1L~L~I~.~E~_u.-;~?cir~c- 1;:-- -~5--~-~ --- -- --- i~ Ic-71~--jir~Qfiis~e9iSiPSarsPrra Irrsllaa~lsmr*s~-raA


;ip father was walking in the garden when
Thomas arrived, and, as soon as he saw him, came
t@ open the gate. He let Thomas in, hut took no
notice of the dog, who, on being shut out, sat at the
gat wkininig most piteously.
0 Dear father," said Thomas, will not you let
aitad~ d~og come in?"
.'? said his father; I do not want the dog.
.iow came te there ? Why should we let him in ?"
e-OaN as, ahis father all that had happened, and
Si^t~Adt4irow him home; and he said,
: po~i or .creature is so grateful to me that he does
not like to leave me."
"E You have certainly behaved very kindly to this
little dog," said his father; but what are we to do
with im ? How are we to feed him ? I am not
rich, and have no money to throw away on dogs."
If you will be so kind as to let me keep this
dog," said Thomas, I will buy the meat and biscuit
that 1h wilt want out of my own money."
SBut wAe haIe no kennel for him to be in at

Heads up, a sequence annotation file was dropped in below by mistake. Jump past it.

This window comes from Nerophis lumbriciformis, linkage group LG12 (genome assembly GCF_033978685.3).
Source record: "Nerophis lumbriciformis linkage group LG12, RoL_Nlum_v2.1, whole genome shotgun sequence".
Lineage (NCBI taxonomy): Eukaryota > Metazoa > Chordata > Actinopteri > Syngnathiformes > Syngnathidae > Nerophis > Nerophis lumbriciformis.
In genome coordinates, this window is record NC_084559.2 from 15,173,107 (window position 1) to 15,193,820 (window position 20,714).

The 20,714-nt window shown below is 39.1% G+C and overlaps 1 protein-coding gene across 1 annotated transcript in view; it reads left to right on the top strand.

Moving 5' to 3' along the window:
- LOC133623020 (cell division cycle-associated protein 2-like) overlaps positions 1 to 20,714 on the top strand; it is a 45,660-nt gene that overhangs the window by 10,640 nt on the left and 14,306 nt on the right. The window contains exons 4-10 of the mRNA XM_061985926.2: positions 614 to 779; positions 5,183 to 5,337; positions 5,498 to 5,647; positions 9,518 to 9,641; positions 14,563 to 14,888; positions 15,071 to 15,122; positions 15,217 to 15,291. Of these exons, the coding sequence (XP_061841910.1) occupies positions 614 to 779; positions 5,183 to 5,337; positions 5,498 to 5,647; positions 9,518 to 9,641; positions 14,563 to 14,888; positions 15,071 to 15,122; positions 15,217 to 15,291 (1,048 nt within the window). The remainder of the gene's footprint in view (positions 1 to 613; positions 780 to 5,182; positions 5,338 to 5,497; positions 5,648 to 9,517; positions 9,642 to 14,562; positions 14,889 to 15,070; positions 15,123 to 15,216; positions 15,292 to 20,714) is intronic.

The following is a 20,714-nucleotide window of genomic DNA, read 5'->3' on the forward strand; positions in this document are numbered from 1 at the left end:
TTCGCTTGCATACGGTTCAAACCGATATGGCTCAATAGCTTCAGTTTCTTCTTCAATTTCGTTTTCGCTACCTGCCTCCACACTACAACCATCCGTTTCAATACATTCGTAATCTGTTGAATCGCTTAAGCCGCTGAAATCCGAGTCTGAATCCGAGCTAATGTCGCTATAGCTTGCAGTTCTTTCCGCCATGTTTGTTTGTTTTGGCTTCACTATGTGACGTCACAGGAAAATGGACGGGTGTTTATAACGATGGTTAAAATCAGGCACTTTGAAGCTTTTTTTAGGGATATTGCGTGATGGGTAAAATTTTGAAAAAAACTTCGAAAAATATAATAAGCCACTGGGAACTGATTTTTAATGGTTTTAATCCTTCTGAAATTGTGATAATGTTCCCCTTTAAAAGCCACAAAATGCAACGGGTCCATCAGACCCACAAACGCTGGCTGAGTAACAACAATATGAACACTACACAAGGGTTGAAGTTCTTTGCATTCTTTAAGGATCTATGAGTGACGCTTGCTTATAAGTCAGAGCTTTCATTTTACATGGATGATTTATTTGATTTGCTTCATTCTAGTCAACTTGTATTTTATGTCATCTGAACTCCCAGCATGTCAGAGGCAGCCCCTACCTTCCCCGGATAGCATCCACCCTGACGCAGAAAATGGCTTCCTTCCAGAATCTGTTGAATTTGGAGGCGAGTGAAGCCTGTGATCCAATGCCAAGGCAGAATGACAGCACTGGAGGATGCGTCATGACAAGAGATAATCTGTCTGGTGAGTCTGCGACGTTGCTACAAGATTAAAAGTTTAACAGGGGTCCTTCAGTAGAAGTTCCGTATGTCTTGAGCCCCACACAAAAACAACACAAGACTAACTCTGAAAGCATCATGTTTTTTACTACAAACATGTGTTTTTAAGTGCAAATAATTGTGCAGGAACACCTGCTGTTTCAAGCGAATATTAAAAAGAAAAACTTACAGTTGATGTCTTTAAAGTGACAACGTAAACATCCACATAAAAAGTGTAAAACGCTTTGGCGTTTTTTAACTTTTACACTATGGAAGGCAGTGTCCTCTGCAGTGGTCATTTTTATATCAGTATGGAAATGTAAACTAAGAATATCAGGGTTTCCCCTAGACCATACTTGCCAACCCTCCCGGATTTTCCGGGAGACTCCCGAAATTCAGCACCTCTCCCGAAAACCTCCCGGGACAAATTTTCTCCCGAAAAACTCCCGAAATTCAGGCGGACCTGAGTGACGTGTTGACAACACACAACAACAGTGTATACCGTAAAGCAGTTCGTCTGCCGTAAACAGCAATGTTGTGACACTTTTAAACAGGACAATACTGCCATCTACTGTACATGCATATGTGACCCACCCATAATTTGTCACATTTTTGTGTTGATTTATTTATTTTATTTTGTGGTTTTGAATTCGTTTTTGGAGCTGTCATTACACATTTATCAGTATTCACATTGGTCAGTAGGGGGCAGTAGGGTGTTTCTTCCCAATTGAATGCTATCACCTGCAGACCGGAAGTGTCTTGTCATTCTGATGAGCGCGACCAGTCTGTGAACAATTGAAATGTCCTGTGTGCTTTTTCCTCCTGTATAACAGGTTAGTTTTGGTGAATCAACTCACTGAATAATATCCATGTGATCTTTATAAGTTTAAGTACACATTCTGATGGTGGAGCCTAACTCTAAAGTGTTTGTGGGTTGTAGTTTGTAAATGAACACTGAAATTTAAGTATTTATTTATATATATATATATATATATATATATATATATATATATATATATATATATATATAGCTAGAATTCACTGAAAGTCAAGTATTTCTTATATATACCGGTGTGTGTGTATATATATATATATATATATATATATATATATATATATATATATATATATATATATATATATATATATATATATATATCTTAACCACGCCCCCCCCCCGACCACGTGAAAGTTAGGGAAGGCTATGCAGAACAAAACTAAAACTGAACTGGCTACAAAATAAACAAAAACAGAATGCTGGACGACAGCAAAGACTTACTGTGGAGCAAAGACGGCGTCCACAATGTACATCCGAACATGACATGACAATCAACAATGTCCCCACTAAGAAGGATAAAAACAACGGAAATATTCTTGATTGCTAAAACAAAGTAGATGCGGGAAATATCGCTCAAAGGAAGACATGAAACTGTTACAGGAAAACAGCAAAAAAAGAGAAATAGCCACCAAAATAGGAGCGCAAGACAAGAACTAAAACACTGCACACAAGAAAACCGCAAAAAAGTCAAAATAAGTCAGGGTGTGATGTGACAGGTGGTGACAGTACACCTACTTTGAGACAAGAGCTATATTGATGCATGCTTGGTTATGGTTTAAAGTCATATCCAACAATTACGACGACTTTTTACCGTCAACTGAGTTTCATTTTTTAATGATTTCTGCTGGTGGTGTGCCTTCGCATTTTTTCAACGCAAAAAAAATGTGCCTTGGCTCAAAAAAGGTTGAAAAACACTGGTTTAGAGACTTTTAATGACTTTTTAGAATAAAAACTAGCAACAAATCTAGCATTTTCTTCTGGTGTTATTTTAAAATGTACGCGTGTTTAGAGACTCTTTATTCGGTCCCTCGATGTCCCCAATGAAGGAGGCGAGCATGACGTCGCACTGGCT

night," said his father, and I cannot allow him to
be itF the house."
"Dear father," said Thomas, I can make him a
kenneL lHe will not want one while the summer
lasts, but can sleep in the open air. In the mean-
time, I can make a kennel, and have it ready by the
time winter comes. Will von give me leave ?V

I -2*---- -II -~ ----" ---


Thomas's father, who always wished to indulge
his son in everything reasonable, complied with his
request. Happy Thomas! how eagerly he ran and
opened the gate The dog frisked in as well as he
was able, licked Thomas's hands, and lay down at
his feet. But he did not lie there long; he was
quite restless with joy, rubbed his head on his young
master's shoes, and tried to show his gratitude in